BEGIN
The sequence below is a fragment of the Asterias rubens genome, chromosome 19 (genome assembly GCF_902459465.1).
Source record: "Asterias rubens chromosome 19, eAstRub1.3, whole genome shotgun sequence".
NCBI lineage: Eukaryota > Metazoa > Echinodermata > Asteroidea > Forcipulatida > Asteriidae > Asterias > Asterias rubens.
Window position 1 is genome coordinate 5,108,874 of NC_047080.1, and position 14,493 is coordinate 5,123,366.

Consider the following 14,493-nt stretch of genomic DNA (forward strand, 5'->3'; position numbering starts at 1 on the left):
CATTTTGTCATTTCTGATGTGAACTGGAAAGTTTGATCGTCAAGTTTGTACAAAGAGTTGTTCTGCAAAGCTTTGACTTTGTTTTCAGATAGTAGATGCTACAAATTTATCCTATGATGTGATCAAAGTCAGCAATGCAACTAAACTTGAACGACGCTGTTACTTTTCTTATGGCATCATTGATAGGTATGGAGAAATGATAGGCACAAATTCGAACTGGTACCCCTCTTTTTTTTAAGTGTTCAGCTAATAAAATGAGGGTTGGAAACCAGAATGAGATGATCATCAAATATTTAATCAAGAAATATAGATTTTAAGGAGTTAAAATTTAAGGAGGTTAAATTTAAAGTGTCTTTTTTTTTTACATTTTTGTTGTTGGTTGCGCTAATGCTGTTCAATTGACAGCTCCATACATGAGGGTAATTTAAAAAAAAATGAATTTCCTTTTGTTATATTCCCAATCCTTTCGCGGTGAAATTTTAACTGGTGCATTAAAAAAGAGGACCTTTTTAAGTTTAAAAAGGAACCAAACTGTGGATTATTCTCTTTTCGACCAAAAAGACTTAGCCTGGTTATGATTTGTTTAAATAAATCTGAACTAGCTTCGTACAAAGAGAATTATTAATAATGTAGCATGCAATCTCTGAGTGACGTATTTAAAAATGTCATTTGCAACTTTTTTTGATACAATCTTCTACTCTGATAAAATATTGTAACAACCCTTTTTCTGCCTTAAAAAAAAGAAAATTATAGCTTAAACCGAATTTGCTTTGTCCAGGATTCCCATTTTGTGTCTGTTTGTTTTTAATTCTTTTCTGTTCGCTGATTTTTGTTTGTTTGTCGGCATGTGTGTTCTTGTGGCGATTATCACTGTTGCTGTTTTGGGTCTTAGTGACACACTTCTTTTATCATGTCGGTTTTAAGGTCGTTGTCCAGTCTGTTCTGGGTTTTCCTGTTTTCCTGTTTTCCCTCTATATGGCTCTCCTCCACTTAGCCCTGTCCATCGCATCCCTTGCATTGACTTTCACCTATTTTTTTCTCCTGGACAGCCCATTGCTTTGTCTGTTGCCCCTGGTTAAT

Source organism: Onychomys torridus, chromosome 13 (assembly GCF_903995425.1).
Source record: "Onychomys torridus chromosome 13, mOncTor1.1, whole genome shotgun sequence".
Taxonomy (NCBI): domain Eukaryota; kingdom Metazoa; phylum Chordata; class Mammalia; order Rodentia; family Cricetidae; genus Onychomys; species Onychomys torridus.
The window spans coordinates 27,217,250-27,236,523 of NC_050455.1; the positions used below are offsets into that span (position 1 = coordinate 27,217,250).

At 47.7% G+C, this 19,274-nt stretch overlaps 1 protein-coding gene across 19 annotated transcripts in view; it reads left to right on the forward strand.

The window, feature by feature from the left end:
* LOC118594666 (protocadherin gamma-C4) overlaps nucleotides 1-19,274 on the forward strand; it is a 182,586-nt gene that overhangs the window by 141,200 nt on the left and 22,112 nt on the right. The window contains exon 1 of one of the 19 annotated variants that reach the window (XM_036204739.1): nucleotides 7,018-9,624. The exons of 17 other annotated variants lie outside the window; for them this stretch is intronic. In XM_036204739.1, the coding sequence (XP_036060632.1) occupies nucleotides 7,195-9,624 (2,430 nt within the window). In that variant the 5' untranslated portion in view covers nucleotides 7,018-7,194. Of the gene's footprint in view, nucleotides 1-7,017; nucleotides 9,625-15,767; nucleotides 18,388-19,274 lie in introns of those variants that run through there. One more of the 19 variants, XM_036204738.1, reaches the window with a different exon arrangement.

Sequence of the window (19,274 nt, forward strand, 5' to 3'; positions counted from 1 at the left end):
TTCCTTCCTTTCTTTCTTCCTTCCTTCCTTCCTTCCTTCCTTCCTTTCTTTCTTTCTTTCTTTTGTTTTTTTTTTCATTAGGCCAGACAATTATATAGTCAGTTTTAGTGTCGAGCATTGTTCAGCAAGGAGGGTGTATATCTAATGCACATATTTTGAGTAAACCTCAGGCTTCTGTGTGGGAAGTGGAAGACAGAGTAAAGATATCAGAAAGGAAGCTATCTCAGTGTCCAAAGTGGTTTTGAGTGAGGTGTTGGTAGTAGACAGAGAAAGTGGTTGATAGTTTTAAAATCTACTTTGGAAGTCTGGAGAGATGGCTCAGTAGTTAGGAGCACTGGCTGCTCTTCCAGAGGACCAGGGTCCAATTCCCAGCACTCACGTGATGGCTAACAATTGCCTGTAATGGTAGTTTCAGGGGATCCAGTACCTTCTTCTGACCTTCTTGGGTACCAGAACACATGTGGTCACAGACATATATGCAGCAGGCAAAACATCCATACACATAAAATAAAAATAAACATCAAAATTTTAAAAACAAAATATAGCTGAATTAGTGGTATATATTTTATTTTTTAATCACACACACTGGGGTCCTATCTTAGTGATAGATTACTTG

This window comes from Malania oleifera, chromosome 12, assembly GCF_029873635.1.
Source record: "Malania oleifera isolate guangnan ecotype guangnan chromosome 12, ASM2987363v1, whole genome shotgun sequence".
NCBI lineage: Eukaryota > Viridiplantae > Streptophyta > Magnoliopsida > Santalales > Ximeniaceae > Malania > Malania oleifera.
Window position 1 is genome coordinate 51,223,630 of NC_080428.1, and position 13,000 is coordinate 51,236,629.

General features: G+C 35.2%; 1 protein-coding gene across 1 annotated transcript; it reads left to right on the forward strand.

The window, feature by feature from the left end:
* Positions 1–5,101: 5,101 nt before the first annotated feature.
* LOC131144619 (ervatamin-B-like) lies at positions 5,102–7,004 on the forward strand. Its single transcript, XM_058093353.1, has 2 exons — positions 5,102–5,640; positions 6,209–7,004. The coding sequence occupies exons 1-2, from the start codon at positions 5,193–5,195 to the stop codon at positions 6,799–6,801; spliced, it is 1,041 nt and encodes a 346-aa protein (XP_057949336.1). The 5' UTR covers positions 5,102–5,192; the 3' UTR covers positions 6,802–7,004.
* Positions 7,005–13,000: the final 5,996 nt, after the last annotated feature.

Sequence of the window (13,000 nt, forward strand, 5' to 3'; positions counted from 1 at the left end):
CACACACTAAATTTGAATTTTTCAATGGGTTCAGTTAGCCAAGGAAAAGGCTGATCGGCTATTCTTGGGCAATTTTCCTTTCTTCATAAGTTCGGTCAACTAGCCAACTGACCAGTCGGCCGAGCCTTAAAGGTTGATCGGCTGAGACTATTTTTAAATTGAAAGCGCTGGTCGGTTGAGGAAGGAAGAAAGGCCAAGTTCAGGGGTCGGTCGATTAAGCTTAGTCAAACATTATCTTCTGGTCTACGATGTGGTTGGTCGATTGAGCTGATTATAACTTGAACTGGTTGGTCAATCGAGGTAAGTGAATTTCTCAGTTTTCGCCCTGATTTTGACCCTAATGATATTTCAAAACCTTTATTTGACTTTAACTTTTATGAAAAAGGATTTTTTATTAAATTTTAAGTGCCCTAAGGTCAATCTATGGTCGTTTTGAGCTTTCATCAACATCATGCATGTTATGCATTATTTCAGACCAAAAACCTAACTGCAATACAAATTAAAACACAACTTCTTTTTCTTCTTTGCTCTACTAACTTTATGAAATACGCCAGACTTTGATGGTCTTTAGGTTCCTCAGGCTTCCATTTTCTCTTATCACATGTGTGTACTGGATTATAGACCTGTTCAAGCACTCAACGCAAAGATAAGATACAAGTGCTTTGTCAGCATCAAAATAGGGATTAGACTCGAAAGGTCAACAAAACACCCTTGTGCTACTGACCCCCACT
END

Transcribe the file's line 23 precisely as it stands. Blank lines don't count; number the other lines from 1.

* LOC131144619 (ervatamin-B-like) lies at positions 5,102–7,004 on the forward strand. Its single transcript, XM_058093353.1, has 2 exons — positions 5,102–5,640; positions 6,209–7,004. The coding sequence occupies exons 1-2, from the start codon at positions 5,193–5,195 to the stop codon at positions 6,799–6,801; spliced, it is 1,041 nt and encodes a 346-aa protein (XP_057949336.1). The 5' UTR covers positions 5,102–5,192; the 3' UTR covers positions 6,802–7,004.